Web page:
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Browns realistic after collapsing under expectations in 2019

Posted at 8:05 PM, Aug 27, 2020
and last updated 2020-08-27 20:05:49-04

CLEVELAND — Before the 30-point loss in the opener, before first-year Freddie Kitchens revealed he was in over his head or Baker Mayfield’s second-year slump or Myles Garrett swung a helmet at Mason Rudolph, the Cleveland Browns collapsed under the weight of external pressure.

The hype swallowed them in 2019. They went from cool playoff pick to picked on.

The Browns enter 2020 with more reasonable goals.

“We, probably all of us, including ownership, learned a lesson last year about tempering expectations,” owner Jimmy Haslam said as training camp opened this summer. “I don’t think we managed that as well as we should have. You have to be realistic.”

Here’s reality: the Browns haven’t made the postseason since 2002 — the NFL’s longest drought — and it’s hard to imagine them qualifying this season given the challenges of starting over with new coach Kevin Stefanski in one of the league’s most brutal divisions amid a global pandemic.

Cleveland’s roster, though, is loaded with undeniable talent. And who knows, maybe 2020 and all its craziness could include the Browns finding their way back to relevance. Maybe. Probably not.

Last year’s 6-10 finish was worse than disappointing as all of the positives from 2018 either eroded or vanished.

Mayfield didn’t look anything like the record-setting rookie from the previous season, and it didn’t help that Cleveland’s tackles didn’t protect him or that star wide receivers Odell Beckham Jr. and Jarvis Landry were slowed by injuries.

Mayfield only had one more touchdown pass (22) than interceptions (21), and he recently acknowledged that some of his swagger was sacked by self-doubt.

“I wasn’t able to be who I am for these guys on the team,” he said. “I have told them that, and I told them that if I am not doing that, hold me accountable.”

All eyes will be on Mayfield, who spent the offseason trying to get his body as tight as one of his spirals. The Browns still believe he’s their franchise quarterback.

It’s time to perform like one.

Cleveland has surrounded Mayfield with talent, and it’s up to Stefanski to bring out the best in his young QB.

If he struggles, Mayfield’s critics will be ready to pounce.

He’s ready, too.

“The doubt and all that, I expect it considering what has been going on with going from Year 1 with having some success to last year of what we thought was going to be and it wasn’t,” he said. “It’s nothing new to me, and our guys are ready to get out there and prove what we have been doing this offseason because that is all that matters is this year.”


He’s healthy, happy and finally feels at home in Cleveland after the trade from New York. The three-time Pro Bowler played through a core muscle injury last season that required surgery. Beckham said he’s physically fine, mentally stronger and ready to roll.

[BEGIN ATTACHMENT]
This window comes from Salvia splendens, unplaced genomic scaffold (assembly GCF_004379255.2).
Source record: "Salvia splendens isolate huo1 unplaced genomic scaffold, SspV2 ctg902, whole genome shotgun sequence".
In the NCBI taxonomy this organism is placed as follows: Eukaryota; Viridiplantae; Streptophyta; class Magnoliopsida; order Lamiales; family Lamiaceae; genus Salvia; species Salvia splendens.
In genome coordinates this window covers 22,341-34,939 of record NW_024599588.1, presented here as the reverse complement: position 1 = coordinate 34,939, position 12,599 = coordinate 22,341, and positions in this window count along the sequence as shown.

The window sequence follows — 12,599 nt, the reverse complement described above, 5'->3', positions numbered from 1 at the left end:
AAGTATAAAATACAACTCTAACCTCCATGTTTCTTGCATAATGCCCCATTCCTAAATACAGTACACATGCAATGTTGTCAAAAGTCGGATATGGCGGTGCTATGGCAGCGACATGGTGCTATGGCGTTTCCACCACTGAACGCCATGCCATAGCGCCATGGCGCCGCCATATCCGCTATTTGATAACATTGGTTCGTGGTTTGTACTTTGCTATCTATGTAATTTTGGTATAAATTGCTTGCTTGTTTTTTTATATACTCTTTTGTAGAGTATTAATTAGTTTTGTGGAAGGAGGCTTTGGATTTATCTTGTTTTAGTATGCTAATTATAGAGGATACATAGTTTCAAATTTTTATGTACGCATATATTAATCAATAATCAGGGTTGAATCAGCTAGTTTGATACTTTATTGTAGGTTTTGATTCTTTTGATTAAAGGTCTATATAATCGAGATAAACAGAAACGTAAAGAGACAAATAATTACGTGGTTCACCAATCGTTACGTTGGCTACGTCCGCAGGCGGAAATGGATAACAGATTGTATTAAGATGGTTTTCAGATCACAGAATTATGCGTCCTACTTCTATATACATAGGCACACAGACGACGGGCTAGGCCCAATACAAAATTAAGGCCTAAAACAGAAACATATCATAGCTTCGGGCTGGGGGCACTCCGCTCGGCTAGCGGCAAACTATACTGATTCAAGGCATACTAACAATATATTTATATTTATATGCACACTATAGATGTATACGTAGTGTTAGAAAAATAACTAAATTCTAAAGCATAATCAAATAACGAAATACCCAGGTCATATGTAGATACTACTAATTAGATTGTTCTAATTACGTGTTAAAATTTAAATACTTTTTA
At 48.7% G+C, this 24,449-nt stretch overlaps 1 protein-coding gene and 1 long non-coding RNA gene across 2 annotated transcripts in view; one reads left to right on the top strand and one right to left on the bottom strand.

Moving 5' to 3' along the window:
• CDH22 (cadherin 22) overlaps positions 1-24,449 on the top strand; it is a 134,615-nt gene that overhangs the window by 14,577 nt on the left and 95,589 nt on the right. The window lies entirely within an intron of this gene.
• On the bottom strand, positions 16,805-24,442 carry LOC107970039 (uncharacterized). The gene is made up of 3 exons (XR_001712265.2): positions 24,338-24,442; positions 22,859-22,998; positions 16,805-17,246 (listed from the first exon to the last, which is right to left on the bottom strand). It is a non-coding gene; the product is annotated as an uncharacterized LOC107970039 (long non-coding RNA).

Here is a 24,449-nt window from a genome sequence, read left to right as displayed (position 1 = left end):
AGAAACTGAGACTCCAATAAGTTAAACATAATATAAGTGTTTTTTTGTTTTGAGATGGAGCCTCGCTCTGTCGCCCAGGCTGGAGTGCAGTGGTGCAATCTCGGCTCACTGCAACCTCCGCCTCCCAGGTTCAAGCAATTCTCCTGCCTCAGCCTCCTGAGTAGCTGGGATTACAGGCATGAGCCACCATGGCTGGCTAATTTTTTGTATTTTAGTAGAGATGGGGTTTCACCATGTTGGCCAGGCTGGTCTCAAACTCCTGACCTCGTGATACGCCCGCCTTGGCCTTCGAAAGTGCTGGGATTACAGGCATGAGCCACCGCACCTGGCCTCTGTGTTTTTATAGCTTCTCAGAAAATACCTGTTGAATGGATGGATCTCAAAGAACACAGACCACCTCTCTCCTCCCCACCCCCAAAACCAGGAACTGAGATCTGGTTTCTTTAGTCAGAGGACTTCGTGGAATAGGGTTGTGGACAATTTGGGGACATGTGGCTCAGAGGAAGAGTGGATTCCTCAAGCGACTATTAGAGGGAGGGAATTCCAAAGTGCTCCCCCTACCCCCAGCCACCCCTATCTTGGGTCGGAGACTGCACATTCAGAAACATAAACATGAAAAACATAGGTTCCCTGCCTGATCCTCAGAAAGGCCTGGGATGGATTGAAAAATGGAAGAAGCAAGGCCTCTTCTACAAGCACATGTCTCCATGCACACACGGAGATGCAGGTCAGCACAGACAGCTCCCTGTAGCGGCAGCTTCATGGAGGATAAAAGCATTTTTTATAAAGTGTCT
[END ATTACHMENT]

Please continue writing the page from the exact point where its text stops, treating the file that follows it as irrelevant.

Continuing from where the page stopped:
Beckham joked that he has the plan for Stefanski to get the Browns’ playmakers (he and Landry, RBs Nick Chubb and Kareem Hunt and TE Austin Hooper) ample touches.

“Just throw for 600 yards each game and rush for 200,” he cracked. “Everybody will be happy.”


Garrett’s six-game NFL suspension for his helmet-swinging attack on Rudolph didn’t dissuade the Browns from giving the star defensive end a five-year, $125 million contract extension. It’s on him to prove he was worth the investment.

A scary sight for QBs when he’s coming off the edge, Garrett will set the tone for a Cleveland defense already decimated by injuries in training camp.


The Browns have something no other team can boast: a former NFL rushing champion and runner-up.

Hunt, who played in just eight games last season after serving his league suspension, won the rushing title as a rookie in 2017 for Kansas City, and Chubb was in line to win it last season before Tennessee’s Derrick Henry ripped off a long run in the season finale to pass him.

Expect Mayfield to give his backs plenty of carries.


The Browns have their share of weak spots, and the team’s linebackers are the most frail.

The decisions not to re-sign Joe Schobert and Christian Kirksey cut deeply into the group’s experience and leadership. B.J. Goodson signed as a free agent and Sione Takitaki should have a larger role in his second season after expected starter Mack Wilson went down in camp with a knee injury.


There have been some expected growing pains for rookie offensive tackle Jedrick Wills, who has shifted from the right side to the left, where he’ll protect Mayfield’s blind side.

The All-American from Alabama has the benefit of going against Garrett every day in practice, allowing him to sharpen his skills.

Garrett isn’t holding back.

“I’m going to introduce him to the NFL,” Garrett said. ”I’m going to give him everything I’ve got to give him a feel for what it’s like in games.”